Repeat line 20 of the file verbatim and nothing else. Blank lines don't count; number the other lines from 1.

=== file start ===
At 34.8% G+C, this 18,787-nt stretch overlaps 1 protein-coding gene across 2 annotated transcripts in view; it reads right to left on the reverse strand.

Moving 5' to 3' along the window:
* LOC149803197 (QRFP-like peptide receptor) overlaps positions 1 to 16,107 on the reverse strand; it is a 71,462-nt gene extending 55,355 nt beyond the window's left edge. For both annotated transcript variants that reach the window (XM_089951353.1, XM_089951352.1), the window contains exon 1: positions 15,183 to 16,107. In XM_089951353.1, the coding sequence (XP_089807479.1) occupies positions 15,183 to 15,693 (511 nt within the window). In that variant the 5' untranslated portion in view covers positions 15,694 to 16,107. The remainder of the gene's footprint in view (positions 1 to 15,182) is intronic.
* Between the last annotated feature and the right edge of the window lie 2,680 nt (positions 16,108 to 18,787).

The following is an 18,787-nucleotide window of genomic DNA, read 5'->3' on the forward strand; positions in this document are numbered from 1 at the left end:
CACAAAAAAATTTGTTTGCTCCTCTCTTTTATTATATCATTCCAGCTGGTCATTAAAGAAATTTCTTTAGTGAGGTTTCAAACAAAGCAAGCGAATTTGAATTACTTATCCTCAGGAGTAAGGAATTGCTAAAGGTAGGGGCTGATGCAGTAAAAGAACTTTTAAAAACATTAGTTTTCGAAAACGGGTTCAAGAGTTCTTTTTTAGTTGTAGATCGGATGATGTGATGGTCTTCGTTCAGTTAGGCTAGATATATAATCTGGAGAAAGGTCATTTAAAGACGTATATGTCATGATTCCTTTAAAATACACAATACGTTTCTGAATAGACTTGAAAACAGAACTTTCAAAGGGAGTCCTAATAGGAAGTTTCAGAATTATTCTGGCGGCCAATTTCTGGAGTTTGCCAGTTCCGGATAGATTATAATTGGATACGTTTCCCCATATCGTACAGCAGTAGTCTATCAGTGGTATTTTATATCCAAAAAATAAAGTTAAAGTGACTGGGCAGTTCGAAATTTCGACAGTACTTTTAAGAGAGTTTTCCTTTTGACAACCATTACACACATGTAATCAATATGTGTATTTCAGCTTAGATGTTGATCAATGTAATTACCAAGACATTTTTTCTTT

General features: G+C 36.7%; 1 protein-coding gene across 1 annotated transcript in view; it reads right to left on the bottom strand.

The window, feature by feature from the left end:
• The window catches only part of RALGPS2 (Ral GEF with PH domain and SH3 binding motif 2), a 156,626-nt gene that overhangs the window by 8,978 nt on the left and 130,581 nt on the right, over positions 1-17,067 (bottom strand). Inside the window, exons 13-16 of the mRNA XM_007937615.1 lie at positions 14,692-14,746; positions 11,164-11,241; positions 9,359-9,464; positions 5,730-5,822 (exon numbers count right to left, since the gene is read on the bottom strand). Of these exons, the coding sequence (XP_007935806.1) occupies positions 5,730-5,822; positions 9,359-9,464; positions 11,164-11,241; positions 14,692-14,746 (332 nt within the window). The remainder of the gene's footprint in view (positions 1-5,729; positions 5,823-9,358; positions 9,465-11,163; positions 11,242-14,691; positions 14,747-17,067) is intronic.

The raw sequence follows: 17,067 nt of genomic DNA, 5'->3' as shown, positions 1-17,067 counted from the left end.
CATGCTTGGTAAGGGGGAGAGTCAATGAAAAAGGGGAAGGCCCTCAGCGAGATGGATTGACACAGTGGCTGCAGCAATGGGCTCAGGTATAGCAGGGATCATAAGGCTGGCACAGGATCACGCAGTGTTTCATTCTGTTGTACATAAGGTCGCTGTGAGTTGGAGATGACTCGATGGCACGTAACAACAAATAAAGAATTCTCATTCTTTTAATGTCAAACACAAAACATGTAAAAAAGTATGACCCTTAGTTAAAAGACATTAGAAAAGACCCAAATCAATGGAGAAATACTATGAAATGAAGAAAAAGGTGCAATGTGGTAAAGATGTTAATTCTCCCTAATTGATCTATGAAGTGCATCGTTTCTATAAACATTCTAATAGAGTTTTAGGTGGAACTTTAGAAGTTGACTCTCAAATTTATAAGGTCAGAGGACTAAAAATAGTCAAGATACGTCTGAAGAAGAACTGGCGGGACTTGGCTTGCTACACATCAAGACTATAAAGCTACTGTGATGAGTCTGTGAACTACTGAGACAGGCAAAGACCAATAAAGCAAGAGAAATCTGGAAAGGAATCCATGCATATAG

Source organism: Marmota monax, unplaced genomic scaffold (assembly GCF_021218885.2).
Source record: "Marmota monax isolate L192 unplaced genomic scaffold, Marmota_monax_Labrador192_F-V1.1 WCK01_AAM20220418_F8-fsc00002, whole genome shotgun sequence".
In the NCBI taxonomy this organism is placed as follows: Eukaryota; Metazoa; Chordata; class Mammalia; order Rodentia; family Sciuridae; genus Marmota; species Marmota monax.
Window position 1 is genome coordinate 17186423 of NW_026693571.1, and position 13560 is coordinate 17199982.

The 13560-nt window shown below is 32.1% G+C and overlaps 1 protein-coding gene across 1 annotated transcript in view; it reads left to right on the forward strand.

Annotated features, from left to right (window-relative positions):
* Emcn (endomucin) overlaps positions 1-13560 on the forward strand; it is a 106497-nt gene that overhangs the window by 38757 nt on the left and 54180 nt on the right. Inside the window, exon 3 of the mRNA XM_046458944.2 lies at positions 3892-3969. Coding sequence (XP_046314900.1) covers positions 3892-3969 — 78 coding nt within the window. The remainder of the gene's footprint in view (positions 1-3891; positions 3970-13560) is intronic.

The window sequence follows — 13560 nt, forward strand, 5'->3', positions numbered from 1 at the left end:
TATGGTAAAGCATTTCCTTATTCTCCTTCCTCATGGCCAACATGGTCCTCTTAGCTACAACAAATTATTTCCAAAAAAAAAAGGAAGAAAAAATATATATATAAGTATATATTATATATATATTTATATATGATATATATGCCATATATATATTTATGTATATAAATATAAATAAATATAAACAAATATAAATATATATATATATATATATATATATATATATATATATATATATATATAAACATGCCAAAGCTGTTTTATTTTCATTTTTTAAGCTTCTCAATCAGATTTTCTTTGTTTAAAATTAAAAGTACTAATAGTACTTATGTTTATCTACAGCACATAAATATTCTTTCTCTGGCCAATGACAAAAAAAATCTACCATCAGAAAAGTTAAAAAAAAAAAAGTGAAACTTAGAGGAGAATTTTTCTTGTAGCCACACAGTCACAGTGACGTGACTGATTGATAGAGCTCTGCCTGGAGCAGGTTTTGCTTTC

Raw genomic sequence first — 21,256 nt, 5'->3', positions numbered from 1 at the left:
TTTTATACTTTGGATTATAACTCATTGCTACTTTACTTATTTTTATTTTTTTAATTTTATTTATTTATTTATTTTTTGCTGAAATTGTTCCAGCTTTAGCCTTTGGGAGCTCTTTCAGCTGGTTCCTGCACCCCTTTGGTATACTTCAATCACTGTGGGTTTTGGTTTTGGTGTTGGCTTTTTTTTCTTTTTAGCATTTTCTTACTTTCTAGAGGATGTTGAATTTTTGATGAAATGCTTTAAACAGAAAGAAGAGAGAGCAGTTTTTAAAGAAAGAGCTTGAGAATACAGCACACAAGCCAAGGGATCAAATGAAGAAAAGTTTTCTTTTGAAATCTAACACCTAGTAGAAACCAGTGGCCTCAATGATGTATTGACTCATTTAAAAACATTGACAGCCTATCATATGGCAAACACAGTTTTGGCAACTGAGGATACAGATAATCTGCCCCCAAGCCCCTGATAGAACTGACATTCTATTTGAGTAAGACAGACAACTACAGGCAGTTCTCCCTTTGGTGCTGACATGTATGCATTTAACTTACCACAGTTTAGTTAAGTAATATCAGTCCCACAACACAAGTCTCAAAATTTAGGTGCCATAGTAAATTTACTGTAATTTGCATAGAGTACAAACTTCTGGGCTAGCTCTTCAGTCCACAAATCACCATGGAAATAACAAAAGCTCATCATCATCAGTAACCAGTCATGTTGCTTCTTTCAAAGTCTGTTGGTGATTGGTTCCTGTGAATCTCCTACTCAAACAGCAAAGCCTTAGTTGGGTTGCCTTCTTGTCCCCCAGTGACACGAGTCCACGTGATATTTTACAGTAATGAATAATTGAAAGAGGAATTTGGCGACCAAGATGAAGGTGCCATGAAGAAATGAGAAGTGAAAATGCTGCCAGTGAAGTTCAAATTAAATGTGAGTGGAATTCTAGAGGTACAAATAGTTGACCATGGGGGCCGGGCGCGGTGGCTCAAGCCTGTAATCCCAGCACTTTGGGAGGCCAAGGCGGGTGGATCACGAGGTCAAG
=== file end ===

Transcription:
TATGGTAAAGCATTTCCTTATTCTCCTTCCTCATGGCCAACATGGTCCTCTTAGCTACAACAAATTATTTCCAAAAAAAAAAGGAAGAAAAAATATATATATAAGTATATATTATATATATATTTATATATGATATATATGCCATATATATATTTATGTATATAAATATAAATAAATATAAACAAATATAAATATATATATATATATATATATATATATATATATATATATATATATATAAACATGCCAAAGCTGTTTTATTTTCATTTTTTAAGCTTCTCAATCAGATTTTCTTTGTTTAAAATTAAAAGTACTAATAGTACTTATGTTTATCTACAGCACATAAATATTCTTTCTCTGGCCAATGACAAAAAAAATCTACCATCAGAAAAGTTAAAAAAAAAAAAGTGAAACTTAGAGGAGAATTTTTCTTGTAGCCACACAGTCACAGTGACGTGACTGATTGATAGAGCTCTGCCTGGAGCAGGTTTTGCTTTC